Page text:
Star's touch-and-go delivery

Star's touch-and-go delivery

Rachel Griffiths has warned of the dangers of home birth after almost losing her youngest daughter, Clementine, now 3, in the delivery suite. Speaking about how grateful she is to have been in hospital, at Los Angeles' Cedars-Sinai Medical Centre, when the birth of her third child took its near-fatal twist in 2009, Griffiths says she is open to sharing her ''nightmare'' story as a cautionary tale for others.

''I want people who are choosing home births to know that when it goes wrong, time is not your friend,'' she tells InStyle magazine, on shelves on Monday. ''You have seconds, not minutes. There's no time to call an ambulance.''

Mexican superstar ... Eduardo Verastegui.

Mexican superstar ... Eduardo Verastegui.

Photo: Supplied

Griffiths has previously publicly thanked the hospital staff for ''saving my baby''.

The actor has relished the summer reclining on the deck of her northern beaches home with her husband, Andrew Taylor, and three children, Banjo, 9, Adelaide, 7, and Clementine after a decade in LA.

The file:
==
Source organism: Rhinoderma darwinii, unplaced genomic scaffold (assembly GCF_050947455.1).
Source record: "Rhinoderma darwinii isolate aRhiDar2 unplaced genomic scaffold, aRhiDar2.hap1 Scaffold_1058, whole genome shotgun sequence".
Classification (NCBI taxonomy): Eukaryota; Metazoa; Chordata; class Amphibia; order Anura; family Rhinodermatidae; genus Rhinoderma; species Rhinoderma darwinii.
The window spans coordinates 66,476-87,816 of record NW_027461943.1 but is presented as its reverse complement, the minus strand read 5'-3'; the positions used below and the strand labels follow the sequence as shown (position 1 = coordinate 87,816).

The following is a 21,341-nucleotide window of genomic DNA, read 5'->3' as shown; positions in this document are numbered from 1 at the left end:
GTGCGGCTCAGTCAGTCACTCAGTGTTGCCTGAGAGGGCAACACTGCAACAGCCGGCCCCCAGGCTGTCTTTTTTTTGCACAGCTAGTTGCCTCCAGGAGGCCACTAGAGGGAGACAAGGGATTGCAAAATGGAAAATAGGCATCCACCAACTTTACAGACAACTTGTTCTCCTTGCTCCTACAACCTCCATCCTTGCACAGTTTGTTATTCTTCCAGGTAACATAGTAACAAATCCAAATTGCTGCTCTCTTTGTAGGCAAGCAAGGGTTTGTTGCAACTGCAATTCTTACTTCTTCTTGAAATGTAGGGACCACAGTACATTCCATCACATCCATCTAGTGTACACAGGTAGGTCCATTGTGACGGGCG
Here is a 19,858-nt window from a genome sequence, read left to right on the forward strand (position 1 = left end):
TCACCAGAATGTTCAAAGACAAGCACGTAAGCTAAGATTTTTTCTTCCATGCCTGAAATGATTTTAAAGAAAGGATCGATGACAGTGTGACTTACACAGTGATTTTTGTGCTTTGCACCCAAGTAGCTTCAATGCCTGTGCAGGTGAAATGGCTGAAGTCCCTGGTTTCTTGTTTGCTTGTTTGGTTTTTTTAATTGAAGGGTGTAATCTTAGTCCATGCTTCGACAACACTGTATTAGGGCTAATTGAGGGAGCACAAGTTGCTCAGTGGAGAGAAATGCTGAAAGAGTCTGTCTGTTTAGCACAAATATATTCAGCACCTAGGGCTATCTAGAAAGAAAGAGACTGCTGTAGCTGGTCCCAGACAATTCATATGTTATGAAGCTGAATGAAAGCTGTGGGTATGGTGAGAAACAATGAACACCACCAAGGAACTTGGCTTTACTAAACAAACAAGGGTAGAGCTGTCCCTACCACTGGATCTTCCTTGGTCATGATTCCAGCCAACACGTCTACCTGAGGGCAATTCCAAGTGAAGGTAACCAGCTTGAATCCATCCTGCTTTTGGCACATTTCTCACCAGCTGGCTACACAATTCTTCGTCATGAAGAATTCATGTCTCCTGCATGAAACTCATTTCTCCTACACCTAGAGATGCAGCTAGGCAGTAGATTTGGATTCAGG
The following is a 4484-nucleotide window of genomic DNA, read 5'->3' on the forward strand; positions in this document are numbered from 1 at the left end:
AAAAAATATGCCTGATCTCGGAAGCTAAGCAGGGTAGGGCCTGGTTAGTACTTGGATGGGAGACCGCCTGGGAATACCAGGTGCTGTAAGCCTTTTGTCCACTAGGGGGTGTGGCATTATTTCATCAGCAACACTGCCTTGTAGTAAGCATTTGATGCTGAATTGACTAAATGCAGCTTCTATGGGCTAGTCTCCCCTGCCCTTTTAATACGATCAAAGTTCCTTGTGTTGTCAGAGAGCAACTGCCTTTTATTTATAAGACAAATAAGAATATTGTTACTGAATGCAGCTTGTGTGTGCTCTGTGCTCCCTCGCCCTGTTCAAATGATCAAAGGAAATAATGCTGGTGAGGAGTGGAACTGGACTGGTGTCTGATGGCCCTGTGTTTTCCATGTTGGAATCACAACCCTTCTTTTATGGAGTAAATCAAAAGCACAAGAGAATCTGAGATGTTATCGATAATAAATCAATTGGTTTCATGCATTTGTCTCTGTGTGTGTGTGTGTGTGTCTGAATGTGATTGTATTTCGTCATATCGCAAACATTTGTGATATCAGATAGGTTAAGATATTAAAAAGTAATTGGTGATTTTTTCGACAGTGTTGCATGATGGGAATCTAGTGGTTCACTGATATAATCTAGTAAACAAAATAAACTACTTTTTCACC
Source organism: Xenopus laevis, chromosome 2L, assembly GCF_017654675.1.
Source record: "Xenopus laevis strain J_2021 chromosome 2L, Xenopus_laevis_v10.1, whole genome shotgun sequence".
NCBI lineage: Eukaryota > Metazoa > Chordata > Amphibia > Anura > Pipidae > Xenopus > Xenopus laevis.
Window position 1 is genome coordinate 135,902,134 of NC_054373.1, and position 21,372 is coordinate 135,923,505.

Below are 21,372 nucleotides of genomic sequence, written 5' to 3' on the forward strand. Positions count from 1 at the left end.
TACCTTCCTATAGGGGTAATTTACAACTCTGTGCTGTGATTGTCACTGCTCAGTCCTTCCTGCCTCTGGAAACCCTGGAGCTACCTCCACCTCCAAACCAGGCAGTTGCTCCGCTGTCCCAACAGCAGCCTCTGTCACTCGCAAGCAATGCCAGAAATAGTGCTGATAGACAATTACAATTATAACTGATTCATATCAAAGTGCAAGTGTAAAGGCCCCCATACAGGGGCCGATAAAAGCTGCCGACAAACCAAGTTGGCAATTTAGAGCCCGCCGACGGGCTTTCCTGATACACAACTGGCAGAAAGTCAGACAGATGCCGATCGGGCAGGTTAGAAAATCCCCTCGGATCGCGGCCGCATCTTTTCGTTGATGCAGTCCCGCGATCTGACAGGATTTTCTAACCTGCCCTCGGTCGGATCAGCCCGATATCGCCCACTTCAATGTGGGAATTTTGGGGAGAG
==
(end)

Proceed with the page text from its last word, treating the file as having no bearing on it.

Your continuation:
Fresh label ... Jag's new face, Ruby Rose.

Fresh label ... Jag's new face, Ruby Rose.

Photo: James Brickwood

With Clementine wriggling on her lap, the Oscar nominee reveals the birth incident forced her to take stock, meaning she doesn't sweat the small stuff any more, intent on savouring her new, simpler life.

Far removed from her once-hectic Hollywood lifestyle, Griffiths is enjoying things such as catching up with her mum without the ''pressure of time - pressed between multiple appointments'', as well as the ability to meet girlfriends for a drink after work, ''which I would never do in LA''.

Clearly enjoying her time at home (''I just love being back here''), Griffiths tells the magazine she is savouring the smell of the local landscape and her kids are happier for it. ''We get mummy loving!'' Clementine says.

Griffiths, who now opts for shorter-term projects, also reveals she had to audition for her coming role as former New Idea editor Dulcie Boling in the ABC's Paper Giants: Magazine Wars, and only convinced directors by turning up in a blonde Dulcie bob, blue contact lenses and a girdle.

''[The directors] didn't see me as Dulcie. I didn't hear back from them for a long time,'' she says.


It's little wonder Harper's Bazaar editor Kellie Hush hasn't slept for weeks.